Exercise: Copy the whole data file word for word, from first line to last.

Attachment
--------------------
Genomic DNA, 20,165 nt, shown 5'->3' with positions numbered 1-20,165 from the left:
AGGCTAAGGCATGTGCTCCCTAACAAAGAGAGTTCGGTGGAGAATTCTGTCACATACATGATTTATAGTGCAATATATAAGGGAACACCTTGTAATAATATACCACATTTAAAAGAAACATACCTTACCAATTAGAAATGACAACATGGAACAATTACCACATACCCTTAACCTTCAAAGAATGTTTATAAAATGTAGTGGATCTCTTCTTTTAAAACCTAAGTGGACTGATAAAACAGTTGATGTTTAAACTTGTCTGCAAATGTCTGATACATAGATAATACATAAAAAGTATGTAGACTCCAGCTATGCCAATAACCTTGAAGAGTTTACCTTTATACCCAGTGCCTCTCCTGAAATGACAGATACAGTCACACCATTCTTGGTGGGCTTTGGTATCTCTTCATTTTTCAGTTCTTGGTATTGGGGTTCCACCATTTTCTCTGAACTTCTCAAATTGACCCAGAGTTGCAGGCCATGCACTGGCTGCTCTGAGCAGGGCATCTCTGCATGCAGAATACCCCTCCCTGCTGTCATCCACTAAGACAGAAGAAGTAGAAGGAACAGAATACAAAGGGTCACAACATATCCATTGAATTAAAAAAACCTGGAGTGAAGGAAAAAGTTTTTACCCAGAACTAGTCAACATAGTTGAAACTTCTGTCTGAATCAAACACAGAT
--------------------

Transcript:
Genomic DNA, 20,165 nt, shown 5'->3' with positions numbered 1-20,165 from the left:
AGGCTAAGGCATGTGCTCCCTAACAAAGAGAGTTCGGTGGAGAATTCTGTCACATACATGATTTATAGTGCAATATATAAGGGAACACCTTGTAATAATATACCACATTTAAAAGAAACATACCTTACCAATTAGAAATGACAACATGGAACAATTACCACATACCCTTAACCTTCAAAGAATGTTTATAAAATGTAGTGGATCTCTTCTTTTAAAACCTAAGTGGACTGATAAAACAGTTGATGTTTAAACTTGTCTGCAAATGTCTGATACATAGATAATACATAAAAAGTATGTAGACTCCAGCTATGCCAATAACCTTGAAGAGTTTACCTTTATACCCAGTGCCTCTCCTGAAATGACAGATACAGTCACACCATTCTTGGTGGGCTTTGGTATCTCTTCATTTTTCAGTTCTTGGTATTGGGGTTCCACCATTTTCTCTGAACTTCTCAAATTGACCCAGAGTTGCAGGCCATGCACTGGCTGCTCTGAGCAGGGCATCTCTGCATGCAGAATACCCCTCCCTGCTGTCATCCACTAAGACAGAAGAAGTAGAAGGAACAGAATACAAAGGGTCACAACATATCCATTGAATTAAAAAAACCTGGAGTGAAGGAAAAAGTTTTTACCCAGAACTAGTCAACATAGTTGAAACTTCTGTCTGAATCAAACACAGAT